The AP team, with first- and second-team selections, was chosen by a national panel of 50 NFL writers; the Sporting News selection process uses a panel of 50 NFL coaches and executives, while the PFWA team is chosen by polling its 300+ members.

2010 Kansas City Chiefs season

The 2010 Kansas City Chiefs season was the franchise's 41st season in the National Football League, the 51st overall and the second under the head coach/general manager tandem of Todd Haley and Scott Pioli. The team improved on its 4–12 record from 2009, and won their first AFC West division title since 2003. In 2010, the Chiefs moved training camp to Missouri Western State University in St. Joseph, Missouri after spending the previous 19 summers in River Falls, Wisconsin.

2011 Pro Bowl

The 2011 Pro Bowl was the National Football League's all-star game for the 2010 season. It took place at 7:00 p.m. EST (2:00 p.m. local time) on Sunday, January 30, 2011 at Aloha Stadium in Honolulu, Hawaii. The NFC defeated the AFC, 55–41.

2012 Kansas City Chiefs season

The 2012 Kansas City Chiefs season was the franchise's 43rd season in the National Football League, the 53rd overall and the first and only full season under head coach Romeo Crennel, who served as the interim head coach for the final three games of the 2011 season following Todd Haley's termination. The Chiefs failed to rebound from their 7–9 record in 2011, and were eliminated from playoff contention in Week 12. Although sharing the same 2–14 record as the Jacksonville Jaguars for the worst record of the season, the Chiefs were statistically the worst team overall, and thereby "earned" the right to the first pick in the 2013 NFL Draft. Perhaps the only bright moment for the Chiefs this season was rallying from a big 24–6 deficit against the New Orleans Saints during their season. The Chiefs went 0–12 against AFC opponents in 2012 and their only wins of the season were against NFC teams, against Carolina and New Orleans. In 2017, ESPN.com named the 2012 season the Chiefs worst season in franchise history.

2013 Kansas City Chiefs season

The 2013 Kansas City Chiefs season was the franchise's 54th season and the first under the head coach/general manager tandem of Andy Reid and John Dorsey. After their 26–16 defeat of the Philadelphia Eagles in week 3, the Chiefs beat their 2-game win total from 2012. After defeating the New York Giants 31–7 in week 4, the Chiefs became the first team in NFL history to win 2 or fewer games in the previous season, and win the first 4 games the next. On October 13, 2013 against the Oakland Raiders, Chiefs fans broke the Guinness World Record for loudest crowd roar at an outdoor stadium with 137.6 decibels. Seattle Seahawks fans later reclaimed the record on December 2, 2013, with a roar of 137.6 decibels. After the Indianapolis Colts defeated the Denver Broncos in week 7, the Chiefs were the final undefeated team in the NFL. They were the first team in NFL history to earn the number one draft pick and be the last undefeated team in consecutive years.The Chiefs clinched a playoff berth, but lost to the Indianapolis Colts in the Wild Card round of the playoffs by a score of 45–44, after blowing a 38–10 second half lead, extending an 8-game playoff losing streak dating back to the 1993 season, which was the worst in NFL history.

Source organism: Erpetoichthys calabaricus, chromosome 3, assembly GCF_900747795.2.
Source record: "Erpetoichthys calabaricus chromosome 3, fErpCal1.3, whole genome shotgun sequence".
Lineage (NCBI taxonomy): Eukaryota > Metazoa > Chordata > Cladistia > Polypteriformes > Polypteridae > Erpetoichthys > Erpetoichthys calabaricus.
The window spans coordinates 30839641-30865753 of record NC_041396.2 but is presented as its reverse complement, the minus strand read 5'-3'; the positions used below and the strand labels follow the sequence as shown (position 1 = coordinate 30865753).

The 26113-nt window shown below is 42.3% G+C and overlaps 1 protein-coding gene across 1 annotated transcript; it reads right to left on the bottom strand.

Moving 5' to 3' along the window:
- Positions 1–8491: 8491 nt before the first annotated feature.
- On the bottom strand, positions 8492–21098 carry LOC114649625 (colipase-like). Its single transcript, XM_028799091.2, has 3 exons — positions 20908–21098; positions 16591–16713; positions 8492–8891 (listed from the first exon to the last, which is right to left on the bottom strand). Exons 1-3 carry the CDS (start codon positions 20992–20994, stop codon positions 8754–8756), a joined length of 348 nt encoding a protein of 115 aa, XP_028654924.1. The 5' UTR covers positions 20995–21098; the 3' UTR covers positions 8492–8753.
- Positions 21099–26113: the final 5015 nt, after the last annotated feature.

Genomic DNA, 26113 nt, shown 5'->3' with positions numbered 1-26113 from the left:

2014 Kansas City Chiefs season

The 2014 Kansas City Chiefs season was the franchise's 55th season and the second under the head coach/general manager tandem of Andy Reid and John Dorsey. The Chiefs broke the crowd noise record on Monday Night Football against the New England Patriots on September 29, 2014 with a crowd roar of 142.2 decibels. The Chiefs failed to match their 11–5 record from 2013, and missed the playoffs. However, they defeated both teams that would eventually meet in that season's Super Bowl: the New England Patriots and the Seattle Seahawks. The 2014 Kansas City Chiefs became the first NFL team since the 1964 New York Giants, and the only team in the 16 game season era, to complete an entire season with no touchdown passes to a wide receiver.

Bill Kuharich

Bill Kuharich is an American professional football executive, specializing in player-personnel (i.e., evaluating and selecting players); he has also held the General Manager position. Kuharich is the son of Joe Kuharich, former college and NFL head coach. He attended Middlebury College graduating in 1976 with a degree in History, and received a master's degree in education from St. Lawrence University. He also attended Deerfield Academy, Malvern Preparatory School and Waldron Academy.

In the mid-1980s, Kuharich was Assistant General Manager/Director of Player Personnel for the Philadelphia/Baltimore Stars of the United States Football League. The team won the USFL championship two out of the three years the league existed.

Kuharich worked in multiple capacities for the New Orleans Saints, from 1986 to 1999, as: Director of Player Personnel (1986–1993); Vice President of Football Operations (1994–1995); Executive Vice President/General Manager (1996); and, President/General Manager/Chief Operating Officer (1997–1999). During his tenure, the team acquired (eventual) Pro Bowl-grade players such as Willie Roaf, Sammy Knight, and La'Roi Glover.